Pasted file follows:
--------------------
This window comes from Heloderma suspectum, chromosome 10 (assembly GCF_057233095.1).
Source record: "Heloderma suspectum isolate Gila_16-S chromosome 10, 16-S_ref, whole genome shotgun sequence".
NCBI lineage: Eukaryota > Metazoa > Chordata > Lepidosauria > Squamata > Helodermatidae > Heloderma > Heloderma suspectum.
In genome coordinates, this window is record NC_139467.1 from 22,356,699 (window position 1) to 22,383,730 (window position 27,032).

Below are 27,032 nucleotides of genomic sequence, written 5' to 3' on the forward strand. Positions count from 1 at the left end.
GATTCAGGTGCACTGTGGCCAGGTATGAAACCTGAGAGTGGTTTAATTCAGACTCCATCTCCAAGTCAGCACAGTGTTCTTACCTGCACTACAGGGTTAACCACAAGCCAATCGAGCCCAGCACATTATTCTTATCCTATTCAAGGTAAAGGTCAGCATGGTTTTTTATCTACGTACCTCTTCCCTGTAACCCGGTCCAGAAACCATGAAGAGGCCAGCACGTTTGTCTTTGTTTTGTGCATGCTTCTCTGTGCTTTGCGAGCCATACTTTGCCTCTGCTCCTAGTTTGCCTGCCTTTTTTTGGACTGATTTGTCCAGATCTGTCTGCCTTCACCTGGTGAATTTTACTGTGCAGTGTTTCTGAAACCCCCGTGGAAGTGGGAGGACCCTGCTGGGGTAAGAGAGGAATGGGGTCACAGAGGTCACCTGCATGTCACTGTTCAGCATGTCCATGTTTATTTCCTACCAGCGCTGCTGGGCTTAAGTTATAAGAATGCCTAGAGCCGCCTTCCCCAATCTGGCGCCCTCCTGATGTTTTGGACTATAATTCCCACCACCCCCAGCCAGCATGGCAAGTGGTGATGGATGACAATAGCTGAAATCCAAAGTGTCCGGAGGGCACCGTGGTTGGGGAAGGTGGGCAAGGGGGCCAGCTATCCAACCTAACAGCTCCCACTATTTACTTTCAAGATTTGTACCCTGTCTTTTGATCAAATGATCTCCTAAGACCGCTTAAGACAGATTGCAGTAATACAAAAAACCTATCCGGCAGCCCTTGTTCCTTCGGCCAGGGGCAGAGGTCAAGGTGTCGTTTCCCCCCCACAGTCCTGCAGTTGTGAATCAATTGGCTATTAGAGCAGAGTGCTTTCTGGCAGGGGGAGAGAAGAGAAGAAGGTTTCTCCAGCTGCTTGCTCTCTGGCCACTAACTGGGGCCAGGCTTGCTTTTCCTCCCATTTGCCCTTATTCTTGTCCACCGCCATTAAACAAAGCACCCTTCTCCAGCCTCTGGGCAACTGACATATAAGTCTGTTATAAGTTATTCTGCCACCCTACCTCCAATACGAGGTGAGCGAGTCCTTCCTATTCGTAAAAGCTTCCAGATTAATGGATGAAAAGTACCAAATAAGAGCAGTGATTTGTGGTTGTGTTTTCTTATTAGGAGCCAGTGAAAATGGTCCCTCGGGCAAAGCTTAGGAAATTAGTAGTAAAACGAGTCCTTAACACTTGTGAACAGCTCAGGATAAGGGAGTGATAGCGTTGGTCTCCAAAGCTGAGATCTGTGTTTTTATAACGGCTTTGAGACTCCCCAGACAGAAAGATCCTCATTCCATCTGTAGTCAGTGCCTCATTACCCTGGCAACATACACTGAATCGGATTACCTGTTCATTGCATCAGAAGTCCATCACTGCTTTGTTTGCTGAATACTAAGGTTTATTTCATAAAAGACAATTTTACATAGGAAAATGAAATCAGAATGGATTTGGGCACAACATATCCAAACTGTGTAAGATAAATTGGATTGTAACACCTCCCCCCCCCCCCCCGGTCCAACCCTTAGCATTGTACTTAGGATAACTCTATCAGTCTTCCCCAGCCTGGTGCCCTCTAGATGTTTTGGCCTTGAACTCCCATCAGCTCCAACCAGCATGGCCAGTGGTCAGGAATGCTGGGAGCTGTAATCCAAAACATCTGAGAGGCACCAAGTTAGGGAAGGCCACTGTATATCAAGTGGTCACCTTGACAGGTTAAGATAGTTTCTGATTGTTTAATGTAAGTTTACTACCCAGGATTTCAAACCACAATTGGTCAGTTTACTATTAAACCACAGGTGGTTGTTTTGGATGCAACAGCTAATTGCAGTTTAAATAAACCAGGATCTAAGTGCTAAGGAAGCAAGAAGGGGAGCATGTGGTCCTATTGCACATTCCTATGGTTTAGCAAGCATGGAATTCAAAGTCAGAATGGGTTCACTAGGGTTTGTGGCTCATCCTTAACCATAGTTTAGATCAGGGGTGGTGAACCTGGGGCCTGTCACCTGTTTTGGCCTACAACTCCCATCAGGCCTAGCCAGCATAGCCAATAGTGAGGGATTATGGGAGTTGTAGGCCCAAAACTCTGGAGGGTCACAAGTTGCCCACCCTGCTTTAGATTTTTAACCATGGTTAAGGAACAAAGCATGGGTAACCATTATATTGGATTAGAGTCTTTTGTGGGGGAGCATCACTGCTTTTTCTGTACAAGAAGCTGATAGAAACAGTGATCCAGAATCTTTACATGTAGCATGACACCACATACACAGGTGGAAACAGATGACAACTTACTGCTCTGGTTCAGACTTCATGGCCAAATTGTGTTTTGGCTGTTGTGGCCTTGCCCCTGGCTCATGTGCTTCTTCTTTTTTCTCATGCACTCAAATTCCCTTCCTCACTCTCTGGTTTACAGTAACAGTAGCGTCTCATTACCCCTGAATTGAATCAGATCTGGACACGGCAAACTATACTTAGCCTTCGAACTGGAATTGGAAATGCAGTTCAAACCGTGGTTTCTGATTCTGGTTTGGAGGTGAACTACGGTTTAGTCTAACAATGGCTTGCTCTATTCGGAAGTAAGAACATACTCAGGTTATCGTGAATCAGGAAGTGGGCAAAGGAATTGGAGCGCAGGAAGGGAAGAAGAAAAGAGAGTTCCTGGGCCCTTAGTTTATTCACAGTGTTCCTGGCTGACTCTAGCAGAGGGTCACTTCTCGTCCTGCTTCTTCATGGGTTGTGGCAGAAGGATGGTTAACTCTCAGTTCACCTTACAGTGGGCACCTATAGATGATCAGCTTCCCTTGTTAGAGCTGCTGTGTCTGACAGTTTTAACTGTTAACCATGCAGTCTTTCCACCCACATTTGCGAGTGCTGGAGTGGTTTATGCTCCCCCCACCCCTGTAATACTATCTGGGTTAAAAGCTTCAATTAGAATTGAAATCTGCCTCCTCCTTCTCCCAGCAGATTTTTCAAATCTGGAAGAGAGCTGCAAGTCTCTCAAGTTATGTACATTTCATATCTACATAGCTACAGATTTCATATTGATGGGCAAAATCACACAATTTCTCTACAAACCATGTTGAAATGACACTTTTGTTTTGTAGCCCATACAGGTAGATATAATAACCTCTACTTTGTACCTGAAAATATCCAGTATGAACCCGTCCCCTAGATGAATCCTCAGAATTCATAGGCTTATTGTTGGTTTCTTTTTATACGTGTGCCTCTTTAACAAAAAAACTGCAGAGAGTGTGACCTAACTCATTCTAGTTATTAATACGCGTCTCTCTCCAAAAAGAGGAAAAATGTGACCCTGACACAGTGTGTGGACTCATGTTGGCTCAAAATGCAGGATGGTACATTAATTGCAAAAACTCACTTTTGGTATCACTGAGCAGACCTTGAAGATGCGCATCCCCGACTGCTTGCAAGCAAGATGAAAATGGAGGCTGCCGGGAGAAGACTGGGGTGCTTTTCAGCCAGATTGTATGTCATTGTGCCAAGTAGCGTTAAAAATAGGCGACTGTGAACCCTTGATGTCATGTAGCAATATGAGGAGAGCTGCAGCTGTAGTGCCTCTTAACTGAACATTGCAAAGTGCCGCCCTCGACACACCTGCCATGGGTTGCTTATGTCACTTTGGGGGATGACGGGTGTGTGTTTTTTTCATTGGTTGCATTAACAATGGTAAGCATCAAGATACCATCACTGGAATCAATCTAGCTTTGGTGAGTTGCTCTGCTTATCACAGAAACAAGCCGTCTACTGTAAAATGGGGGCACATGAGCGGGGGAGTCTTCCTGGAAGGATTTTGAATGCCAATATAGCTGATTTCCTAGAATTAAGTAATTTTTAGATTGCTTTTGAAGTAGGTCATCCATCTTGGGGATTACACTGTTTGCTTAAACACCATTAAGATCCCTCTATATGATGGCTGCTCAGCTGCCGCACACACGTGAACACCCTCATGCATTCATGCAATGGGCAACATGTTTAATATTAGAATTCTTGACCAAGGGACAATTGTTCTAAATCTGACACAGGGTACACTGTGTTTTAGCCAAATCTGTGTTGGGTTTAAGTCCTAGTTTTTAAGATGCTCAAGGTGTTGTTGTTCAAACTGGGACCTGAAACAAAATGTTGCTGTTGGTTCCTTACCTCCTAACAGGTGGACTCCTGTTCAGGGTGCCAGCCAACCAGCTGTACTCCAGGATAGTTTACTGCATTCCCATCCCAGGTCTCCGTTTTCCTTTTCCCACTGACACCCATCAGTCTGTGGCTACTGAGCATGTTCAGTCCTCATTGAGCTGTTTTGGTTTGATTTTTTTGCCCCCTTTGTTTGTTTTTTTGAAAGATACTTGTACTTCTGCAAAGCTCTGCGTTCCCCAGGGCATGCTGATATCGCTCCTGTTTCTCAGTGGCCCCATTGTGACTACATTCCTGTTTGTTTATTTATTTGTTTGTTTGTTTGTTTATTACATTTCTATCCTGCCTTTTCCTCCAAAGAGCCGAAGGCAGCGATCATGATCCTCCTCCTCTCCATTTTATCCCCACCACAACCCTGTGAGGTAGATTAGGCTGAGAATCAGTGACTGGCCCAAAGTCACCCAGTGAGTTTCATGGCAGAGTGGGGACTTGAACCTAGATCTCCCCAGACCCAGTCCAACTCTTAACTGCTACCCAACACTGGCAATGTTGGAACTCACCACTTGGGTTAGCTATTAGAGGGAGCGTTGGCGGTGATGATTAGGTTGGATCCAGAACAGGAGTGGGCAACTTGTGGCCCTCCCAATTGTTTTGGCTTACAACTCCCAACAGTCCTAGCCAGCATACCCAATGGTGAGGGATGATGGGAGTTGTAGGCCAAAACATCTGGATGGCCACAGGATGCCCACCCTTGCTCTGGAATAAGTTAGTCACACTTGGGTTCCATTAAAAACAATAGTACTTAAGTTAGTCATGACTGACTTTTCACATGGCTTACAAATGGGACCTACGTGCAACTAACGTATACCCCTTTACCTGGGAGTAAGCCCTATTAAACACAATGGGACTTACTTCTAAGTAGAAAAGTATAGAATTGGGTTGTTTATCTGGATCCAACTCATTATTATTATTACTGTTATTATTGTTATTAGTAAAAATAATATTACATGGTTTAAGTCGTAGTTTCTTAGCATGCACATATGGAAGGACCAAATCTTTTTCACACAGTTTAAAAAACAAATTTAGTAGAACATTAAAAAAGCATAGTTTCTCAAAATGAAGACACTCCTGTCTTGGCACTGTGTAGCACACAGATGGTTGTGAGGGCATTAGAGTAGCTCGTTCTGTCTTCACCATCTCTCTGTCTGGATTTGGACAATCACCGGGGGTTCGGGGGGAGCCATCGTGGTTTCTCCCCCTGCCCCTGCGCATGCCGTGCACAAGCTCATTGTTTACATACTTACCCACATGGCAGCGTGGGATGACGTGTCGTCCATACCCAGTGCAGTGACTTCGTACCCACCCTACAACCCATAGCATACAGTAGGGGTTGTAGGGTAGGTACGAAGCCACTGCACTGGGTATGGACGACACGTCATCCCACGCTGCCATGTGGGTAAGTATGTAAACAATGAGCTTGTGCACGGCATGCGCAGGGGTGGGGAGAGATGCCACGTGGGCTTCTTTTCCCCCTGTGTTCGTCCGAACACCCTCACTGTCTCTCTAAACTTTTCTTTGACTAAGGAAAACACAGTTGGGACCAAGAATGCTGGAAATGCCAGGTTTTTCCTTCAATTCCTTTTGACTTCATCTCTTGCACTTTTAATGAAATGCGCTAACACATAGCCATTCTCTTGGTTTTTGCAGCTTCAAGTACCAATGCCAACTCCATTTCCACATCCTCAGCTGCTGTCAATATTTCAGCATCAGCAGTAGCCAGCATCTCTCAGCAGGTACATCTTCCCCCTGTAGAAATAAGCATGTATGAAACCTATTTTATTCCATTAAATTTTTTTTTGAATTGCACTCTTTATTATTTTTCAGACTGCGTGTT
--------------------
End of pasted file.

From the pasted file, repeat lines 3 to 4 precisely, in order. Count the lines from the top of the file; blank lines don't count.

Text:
NCBI lineage: Eukaryota > Metazoa > Chordata > Lepidosauria > Squamata > Helodermatidae > Heloderma > Heloderma suspectum.
In genome coordinates, this window is record NC_139467.1 from 22,356,699 (window position 1) to 22,383,730 (window position 27,032).